Mental, Physical Effects of Relationship With Inmate Might Explain Some Black, White Health Disparities, Study Finds
People with a relative or friend in prison or jail have worse physical and mental health than those who do not, and that could explain some health disparities between whites and blacks, according to a study published the journal Progress in Community Health Partnerships, United Press International reports. The study, led by Daniel Kruger of the University of Michigan School of Public Health, is based on a survey of 1,288 adults from Flint, Mich. Sixty-seven percent of the respondents were white and 26% were black.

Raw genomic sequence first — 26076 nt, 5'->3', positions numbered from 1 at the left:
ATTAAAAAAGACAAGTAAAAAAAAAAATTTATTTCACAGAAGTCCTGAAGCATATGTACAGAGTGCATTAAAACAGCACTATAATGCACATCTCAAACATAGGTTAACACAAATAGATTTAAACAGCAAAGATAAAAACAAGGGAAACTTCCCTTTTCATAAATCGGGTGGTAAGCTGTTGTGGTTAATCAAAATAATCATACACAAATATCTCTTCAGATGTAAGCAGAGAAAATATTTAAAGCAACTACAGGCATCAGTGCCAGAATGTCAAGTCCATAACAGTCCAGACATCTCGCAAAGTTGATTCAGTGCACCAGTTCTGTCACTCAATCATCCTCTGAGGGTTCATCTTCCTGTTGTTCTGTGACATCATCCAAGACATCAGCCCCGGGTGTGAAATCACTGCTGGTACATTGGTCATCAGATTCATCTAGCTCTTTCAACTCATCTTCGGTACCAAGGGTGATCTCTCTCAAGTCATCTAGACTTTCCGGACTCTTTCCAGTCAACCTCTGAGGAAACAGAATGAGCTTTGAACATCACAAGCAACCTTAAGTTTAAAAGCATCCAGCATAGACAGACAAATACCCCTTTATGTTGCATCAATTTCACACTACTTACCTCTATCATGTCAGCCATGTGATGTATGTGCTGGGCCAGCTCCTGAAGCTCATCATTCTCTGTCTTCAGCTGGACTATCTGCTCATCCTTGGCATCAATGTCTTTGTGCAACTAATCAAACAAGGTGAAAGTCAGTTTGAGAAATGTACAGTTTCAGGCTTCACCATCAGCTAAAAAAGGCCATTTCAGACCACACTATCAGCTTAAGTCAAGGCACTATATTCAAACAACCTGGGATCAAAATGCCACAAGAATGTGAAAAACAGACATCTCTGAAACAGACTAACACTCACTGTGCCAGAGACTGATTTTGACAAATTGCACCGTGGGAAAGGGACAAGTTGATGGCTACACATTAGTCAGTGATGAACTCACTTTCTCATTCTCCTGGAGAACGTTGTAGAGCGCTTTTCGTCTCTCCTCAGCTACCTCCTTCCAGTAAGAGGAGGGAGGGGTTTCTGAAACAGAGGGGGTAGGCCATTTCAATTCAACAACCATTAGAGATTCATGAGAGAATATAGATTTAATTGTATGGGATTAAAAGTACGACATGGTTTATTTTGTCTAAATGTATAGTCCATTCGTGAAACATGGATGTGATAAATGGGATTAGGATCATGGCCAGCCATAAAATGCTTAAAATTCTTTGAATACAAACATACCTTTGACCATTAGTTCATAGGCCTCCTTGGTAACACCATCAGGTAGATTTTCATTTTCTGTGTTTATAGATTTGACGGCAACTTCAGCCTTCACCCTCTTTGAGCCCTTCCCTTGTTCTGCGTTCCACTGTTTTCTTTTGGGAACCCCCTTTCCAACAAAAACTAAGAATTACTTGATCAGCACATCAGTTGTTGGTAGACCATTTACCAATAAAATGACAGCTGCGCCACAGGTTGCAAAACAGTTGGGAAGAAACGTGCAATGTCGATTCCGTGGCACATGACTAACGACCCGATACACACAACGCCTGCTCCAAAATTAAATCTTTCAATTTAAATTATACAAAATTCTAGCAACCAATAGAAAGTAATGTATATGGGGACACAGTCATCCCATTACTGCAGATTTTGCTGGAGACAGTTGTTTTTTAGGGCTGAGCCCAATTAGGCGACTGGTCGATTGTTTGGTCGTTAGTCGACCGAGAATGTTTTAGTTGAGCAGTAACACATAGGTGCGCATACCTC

Forty-nine percent of black respondents reported having had a friend or relative in jail or prison during the past five years, compared with 20% of whites. People with a friend or relative incarcerated reported 40% more days where poor physical health interfered with work and other daily activities. Such people also reported 54% more days where poor mental or emotional health interfered with such activities.
Researchers said the findings could partly explain some health disparities between blacks and whites. "African-Americans are more likely to know someone in prison and to feel closer to the person incarcerated than whites do. It's like a double whammy," Kruger said (United Press International, 4/23).